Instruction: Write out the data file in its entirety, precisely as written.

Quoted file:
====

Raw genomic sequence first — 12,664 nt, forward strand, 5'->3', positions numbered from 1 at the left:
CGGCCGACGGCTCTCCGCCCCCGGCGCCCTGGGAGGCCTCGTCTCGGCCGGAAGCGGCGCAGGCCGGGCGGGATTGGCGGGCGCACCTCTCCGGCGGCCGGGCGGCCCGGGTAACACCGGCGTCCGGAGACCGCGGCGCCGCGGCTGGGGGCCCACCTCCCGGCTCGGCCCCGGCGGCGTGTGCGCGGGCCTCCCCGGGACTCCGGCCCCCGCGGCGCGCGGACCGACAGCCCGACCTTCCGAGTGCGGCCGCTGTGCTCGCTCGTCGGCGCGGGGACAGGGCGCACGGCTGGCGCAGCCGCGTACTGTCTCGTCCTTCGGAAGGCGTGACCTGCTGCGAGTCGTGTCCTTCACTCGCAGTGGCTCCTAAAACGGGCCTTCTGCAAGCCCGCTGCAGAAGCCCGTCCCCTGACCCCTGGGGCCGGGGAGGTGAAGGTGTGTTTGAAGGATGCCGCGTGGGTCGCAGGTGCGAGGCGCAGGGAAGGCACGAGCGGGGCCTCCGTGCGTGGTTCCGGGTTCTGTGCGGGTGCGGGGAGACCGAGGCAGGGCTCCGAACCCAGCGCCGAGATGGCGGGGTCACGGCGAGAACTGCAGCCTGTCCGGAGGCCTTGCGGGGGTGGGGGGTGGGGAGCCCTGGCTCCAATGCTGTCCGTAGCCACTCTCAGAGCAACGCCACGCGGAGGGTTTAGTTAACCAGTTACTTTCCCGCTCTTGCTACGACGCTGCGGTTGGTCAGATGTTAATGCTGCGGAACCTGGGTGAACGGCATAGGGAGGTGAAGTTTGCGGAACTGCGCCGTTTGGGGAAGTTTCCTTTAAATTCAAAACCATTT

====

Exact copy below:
Raw genomic sequence first — 12,664 nt, forward strand, 5'->3', positions numbered from 1 at the left:
CGGCCGACGGCTCTCCGCCCCCGGCGCCCTGGGAGGCCTCGTCTCGGCCGGAAGCGGCGCAGGCCGGGCGGGATTGGCGGGCGCACCTCTCCGGCGGCCGGGCGGCCCGGGTAACACCGGCGTCCGGAGACCGCGGCGCCGCGGCTGGGGGCCCACCTCCCGGCTCGGCCCCGGCGGCGTGTGCGCGGGCCTCCCCGGGACTCCGGCCCCCGCGGCGCGCGGACCGACAGCCCGACCTTCCGAGTGCGGCCGCTGTGCTCGCTCGTCGGCGCGGGGACAGGGCGCACGGCTGGCGCAGCCGCGTACTGTCTCGTCCTTCGGAAGGCGTGACCTGCTGCGAGTCGTGTCCTTCACTCGCAGTGGCTCCTAAAACGGGCCTTCTGCAAGCCCGCTGCAGAAGCCCGTCCCCTGACCCCTGGGGCCGGGGAGGTGAAGGTGTGTTTGAAGGATGCCGCGTGGGTCGCAGGTGCGAGGCGCAGGGAAGGCACGAGCGGGGCCTCCGTGCGTGGTTCCGGGTTCTGTGCGGGTGCGGGGAGACCGAGGCAGGGCTCCGAACCCAGCGCCGAGATGGCGGGGTCACGGCGAGAACTGCAGCCTGTCCGGAGGCCTTGCGGGGGTGGGGGGTGGGGAGCCCTGGCTCCAATGCTGTCCGTAGCCACTCTCAGAGCAACGCCACGCGGAGGGTTTAGTTAACCAGTTACTTTCCCGCTCTTGCTACGACGCTGCGGTTGGTCAGATGTTAATGCTGCGGAACCTGGGTGAACGGCATAGGGAGGTGAAGTTTGCGGAACTGCGCCGTTTGGGGAAGTTTCCTTTAAATTCAAAACCATTT